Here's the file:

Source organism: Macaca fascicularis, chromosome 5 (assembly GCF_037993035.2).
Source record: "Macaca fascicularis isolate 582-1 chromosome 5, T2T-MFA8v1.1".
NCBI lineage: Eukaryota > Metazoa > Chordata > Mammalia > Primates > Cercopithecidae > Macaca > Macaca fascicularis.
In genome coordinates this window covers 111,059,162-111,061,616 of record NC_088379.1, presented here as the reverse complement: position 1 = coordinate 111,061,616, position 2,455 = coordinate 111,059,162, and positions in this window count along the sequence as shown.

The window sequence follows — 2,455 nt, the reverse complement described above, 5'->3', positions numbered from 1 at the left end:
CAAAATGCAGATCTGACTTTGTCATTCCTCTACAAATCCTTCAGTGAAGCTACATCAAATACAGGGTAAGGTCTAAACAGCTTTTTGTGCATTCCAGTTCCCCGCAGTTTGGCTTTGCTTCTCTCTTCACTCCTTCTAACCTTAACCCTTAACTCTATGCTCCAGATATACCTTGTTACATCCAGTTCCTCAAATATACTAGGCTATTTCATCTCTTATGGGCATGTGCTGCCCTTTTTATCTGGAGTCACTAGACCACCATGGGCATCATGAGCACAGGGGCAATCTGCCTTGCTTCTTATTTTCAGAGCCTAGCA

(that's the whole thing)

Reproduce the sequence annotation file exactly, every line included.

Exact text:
Source organism: Macaca fascicularis, chromosome 5 (assembly GCF_037993035.2).
Source record: "Macaca fascicularis isolate 582-1 chromosome 5, T2T-MFA8v1.1".
NCBI lineage: Eukaryota > Metazoa > Chordata > Mammalia > Primates > Cercopithecidae > Macaca > Macaca fascicularis.
In genome coordinates this window covers 111,059,162-111,061,616 of record NC_088379.1, presented here as the reverse complement: position 1 = coordinate 111,061,616, position 2,455 = coordinate 111,059,162, and positions in this window count along the sequence as shown.

The window sequence follows — 2,455 nt, the reverse complement described above, 5'->3', positions numbered from 1 at the left end:
CAAAATGCAGATCTGACTTTGTCATTCCTCTACAAATCCTTCAGTGAAGCTACATCAAATACAGGGTAAGGTCTAAACAGCTTTTTGTGCATTCCAGTTCCCCGCAGTTTGGCTTTGCTTCTCTCTTCACTCCTTCTAACCTTAACCCTTAACTCTATGCTCCAGATATACCTTGTTACATCCAGTTCCTCAAATATACTAGGCTATTTCATCTCTTATGGGCATGTGCTGCCCTTTTTATCTGGAGTCACTAGACCACCATGGGCATCATGAGCACAGGGGCAATCTGCCTTGCTTCTTATTTTCAGAGCCTAGCA